In fact, Grant, who has also done editing work on such blockbusters as the Planet of the Apes reboots and The Cabin In the Woods, admits that he made a number of “poor choices in shooting the movie” that stretched the boundaries of their longtime friendship.

That included pushing to get Fake Blood made almost a year before its intended start date of August of this year, which did in actuality “upend” Kovac’s life — particularly his wedding plans with his girlfriend Jacqueline, who appears as herself in the film and talks about how inconvenient Grant’s relentless pursuit of his artistic vision has been to their, yes, wedding plans.

“I mean, I built the movie in a way that it’s a giant apology to Kovac for me being an idiot,” Grant says.

“Then there’s an element to me that wanted to show how easy it is to fall into these rabbit holes until something bad really wakes you up and knocks you out of it.”

Literally. One of the other things that Grant wanted to do with the film was take himself out of his comfort zone, purge his feelings of guilt about being a fraud — making films with violence in them, but having lived a fairly sheltered, pampered and privileged life.

To that end, he engages in a number of activities outside of his comfort zone to gain insight into the realism, including going to a shooting range and firing off actual weapons. And, in one of the more memorable scenes, he heads to a dojo and engages in a controlled fight, which actually sees him take a punch to the head that knocks him unconscious.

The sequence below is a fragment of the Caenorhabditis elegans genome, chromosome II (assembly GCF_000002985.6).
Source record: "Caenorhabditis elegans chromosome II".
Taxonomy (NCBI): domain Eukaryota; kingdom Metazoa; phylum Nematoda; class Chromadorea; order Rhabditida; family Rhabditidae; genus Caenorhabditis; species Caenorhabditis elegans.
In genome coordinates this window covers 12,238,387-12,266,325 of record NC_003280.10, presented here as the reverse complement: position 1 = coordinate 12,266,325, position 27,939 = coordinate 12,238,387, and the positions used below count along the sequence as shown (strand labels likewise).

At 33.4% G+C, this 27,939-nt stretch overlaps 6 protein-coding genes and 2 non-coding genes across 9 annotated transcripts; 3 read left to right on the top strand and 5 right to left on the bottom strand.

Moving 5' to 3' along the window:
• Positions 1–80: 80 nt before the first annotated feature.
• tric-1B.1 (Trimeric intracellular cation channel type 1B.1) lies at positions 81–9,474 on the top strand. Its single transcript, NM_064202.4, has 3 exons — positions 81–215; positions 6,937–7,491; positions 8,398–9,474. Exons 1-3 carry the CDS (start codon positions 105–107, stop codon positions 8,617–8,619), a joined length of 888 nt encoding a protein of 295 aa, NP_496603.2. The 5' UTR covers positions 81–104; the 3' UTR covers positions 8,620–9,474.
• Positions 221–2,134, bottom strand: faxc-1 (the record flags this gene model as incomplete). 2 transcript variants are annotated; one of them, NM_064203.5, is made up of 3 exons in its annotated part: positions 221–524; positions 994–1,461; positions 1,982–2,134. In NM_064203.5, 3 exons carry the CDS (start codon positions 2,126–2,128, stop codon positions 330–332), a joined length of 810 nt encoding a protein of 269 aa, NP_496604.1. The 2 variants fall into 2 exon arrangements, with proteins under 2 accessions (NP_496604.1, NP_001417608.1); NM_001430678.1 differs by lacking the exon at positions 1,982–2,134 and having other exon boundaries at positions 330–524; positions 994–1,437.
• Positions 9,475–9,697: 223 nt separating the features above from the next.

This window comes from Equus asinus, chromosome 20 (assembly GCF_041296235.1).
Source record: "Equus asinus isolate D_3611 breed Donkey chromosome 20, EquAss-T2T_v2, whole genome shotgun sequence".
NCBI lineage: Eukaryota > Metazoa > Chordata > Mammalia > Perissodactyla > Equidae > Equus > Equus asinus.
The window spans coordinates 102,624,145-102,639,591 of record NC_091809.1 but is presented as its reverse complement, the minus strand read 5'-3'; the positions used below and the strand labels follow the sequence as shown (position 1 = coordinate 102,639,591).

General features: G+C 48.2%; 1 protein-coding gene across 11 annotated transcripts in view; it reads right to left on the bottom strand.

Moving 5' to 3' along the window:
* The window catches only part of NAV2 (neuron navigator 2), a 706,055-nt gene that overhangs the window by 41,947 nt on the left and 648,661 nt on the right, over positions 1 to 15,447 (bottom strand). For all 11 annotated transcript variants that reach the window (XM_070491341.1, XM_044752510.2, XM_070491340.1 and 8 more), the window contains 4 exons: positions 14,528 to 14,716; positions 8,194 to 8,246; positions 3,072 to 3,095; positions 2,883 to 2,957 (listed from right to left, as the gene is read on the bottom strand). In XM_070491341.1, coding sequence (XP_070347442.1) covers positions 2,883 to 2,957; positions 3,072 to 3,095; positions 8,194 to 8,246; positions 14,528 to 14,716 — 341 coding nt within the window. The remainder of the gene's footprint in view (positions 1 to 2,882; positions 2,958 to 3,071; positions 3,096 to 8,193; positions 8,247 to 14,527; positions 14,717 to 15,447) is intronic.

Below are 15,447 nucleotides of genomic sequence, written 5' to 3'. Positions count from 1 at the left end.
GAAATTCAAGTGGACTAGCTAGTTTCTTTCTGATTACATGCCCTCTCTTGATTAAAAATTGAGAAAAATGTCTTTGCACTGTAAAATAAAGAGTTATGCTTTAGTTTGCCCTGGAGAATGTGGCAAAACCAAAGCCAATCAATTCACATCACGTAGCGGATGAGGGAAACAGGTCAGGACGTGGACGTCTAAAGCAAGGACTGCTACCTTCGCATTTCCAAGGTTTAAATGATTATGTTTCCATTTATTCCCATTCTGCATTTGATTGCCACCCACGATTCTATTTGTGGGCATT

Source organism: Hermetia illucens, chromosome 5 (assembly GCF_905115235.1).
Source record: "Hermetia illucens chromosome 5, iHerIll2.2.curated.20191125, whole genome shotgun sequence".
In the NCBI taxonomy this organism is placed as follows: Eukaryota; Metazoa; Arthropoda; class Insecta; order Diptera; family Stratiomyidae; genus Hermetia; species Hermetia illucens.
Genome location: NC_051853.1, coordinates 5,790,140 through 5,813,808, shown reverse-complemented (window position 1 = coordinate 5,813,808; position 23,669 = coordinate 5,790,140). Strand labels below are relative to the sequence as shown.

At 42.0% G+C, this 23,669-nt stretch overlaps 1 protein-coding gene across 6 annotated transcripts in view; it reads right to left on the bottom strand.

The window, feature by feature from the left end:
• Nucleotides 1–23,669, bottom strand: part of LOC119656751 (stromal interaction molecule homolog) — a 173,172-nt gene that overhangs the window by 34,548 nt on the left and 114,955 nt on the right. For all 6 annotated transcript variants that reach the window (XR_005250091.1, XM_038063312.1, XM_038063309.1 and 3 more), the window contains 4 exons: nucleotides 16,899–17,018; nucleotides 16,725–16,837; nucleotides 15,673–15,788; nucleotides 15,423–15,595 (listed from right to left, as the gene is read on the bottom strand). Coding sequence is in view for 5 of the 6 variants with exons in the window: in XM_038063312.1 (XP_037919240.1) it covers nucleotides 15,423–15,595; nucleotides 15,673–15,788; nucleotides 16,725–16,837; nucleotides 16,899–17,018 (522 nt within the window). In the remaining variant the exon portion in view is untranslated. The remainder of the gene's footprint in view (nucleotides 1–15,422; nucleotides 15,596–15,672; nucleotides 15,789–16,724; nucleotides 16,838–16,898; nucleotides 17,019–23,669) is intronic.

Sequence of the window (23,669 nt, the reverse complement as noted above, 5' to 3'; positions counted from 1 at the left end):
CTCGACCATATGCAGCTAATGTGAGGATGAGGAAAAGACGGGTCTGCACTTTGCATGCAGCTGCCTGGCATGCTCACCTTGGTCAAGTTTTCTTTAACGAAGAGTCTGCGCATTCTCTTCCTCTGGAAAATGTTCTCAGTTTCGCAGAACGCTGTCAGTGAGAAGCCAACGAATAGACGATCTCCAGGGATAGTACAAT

“I’ve had a couple concussions from snowboarding and basketball and stuff so it doesn’t take much,” the director says with a laugh.

It’s was another true moment that woke Grant, Kovac and Fake Blood’s Calgary producer Mike Peterson up to the fact that they were possibly onto something pretty great.

“He sent me the video and he was like, ‘Jesus, what am I doing?’ ” Peterson says. “And I was like, ‘Keep going, keep going!’ ”

And, while there was that aforementioned real-life strife — the wedding, by the way, is back on for October and, as Grant gleefully notes, “I’m invited!” — they did so to a satisfying filmic conclusion that has produced something certain to find an audience in the horror/documentary/fauxmentary/thriller crowd and have people talking about it long after the closing credits hit the screen.

Peterson admits that they already have an agent and distributor onboard and are hoping that screenings, such as their pair of Calgary International Film Festival showings, will only build on that buzz.

“I think this is a film that people are going to connect with in a couple of different ways,” Peterson says.

Well, that is if they actually get to see it. As Peterson notes, for a festival screening down in the States they needed to get “errors and omissions insurance,” which protects the filmmakers from full liability against negligence or libel claims. One of those requests for just a quote was denied outright.

“They were worried that the character ‘John,’ that there was too much information that people would be able to find out who that person was if they dug deep enough,” Peterson says.

“So we couldn’t get errors and omissions insurance from the one company because they don’t know what is what, either, and they were worried about the safety of that character and Rob and Mike.”

A compliment on how successfully they blurred the line between truth and fiction with Fake Blood?

“Absolutely,” Grant says. “That’s amazing.”

Fake Blood screens Thursday, Sept. 28 at 10:15 p.m. upstairs at the Globe, with filmmakers in attendance, and Saturday, Sept. 30 at noon at Eau Claire Cinemas 4. For tickets please click here